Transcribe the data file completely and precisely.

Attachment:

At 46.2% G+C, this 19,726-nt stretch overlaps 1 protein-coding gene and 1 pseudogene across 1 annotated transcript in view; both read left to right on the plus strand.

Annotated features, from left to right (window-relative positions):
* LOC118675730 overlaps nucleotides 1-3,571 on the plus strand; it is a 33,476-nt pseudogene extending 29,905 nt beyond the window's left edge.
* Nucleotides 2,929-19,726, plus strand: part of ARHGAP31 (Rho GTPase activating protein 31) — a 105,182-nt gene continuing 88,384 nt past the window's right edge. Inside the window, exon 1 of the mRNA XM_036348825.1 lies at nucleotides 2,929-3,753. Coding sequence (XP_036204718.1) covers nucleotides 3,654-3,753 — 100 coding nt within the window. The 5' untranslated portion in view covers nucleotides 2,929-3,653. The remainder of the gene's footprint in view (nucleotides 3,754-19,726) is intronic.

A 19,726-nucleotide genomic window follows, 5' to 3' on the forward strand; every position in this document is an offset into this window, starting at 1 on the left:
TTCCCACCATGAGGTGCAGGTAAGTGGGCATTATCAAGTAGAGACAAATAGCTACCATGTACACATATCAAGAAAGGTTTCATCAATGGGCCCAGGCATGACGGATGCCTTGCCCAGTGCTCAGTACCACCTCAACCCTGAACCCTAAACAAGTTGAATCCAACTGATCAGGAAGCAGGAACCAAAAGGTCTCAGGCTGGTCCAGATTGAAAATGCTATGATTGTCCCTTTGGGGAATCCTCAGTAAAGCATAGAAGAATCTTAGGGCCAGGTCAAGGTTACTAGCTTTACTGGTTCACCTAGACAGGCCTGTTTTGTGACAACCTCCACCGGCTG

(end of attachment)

At 46.2% G+C, this 19,726-nt stretch overlaps 1 protein-coding gene and 1 pseudogene across 1 annotated transcript in view; both read left to right on the plus strand.

Annotated features, from left to right (window-relative positions):
* LOC118675730 overlaps nucleotides 1-3,571 on the plus strand; it is a 33,476-nt pseudogene extending 29,905 nt beyond the window's left edge.
* Nucleotides 2,929-19,726, plus strand: part of ARHGAP31 (Rho GTPase activating protein 31) — a 105,182-nt gene continuing 88,384 nt past the window's right edge. Inside the window, exon 1 of the mRNA XM_036348825.1 lies at nucleotides 2,929-3,753. Coding sequence (XP_036204718.1) covers nucleotides 3,654-3,753 — 100 coding nt within the window. The 5' untranslated portion in view covers nucleotides 2,929-3,653. The remainder of the gene's footprint in view (nucleotides 3,754-19,726) is intronic.

A 19,726-nucleotide genomic window follows, 5' to 3' on the forward strand; every position in this document is an offset into this window, starting at 1 on the left:
TTCCCACCATGAGGTGCAGGTAAGTGGGCATTATCAAGTAGAGACAAATAGCTACCATGTACACATATCAAGAAAGGTTTCATCAATGGGCCCAGGCATGACGGATGCCTTGCCCAGTGCTCAGTACCACCTCAACCCTGAACCCTAAACAAGTTGAATCCAACTGATCAGGAAGCAGGAACCAAAAGGTCTCAGGCTGGTCCAGATTGAAAATGCTATGATTGTCCCTTTGGGGAATCCTCAGTAAAGCATAGAAGAATCTTAGGGCCAGGTCAAGGTTACTAGCTTTACTGGTTCACCTAGACAGGCCTGTTTTGTGACAACCTCCACCGGCTG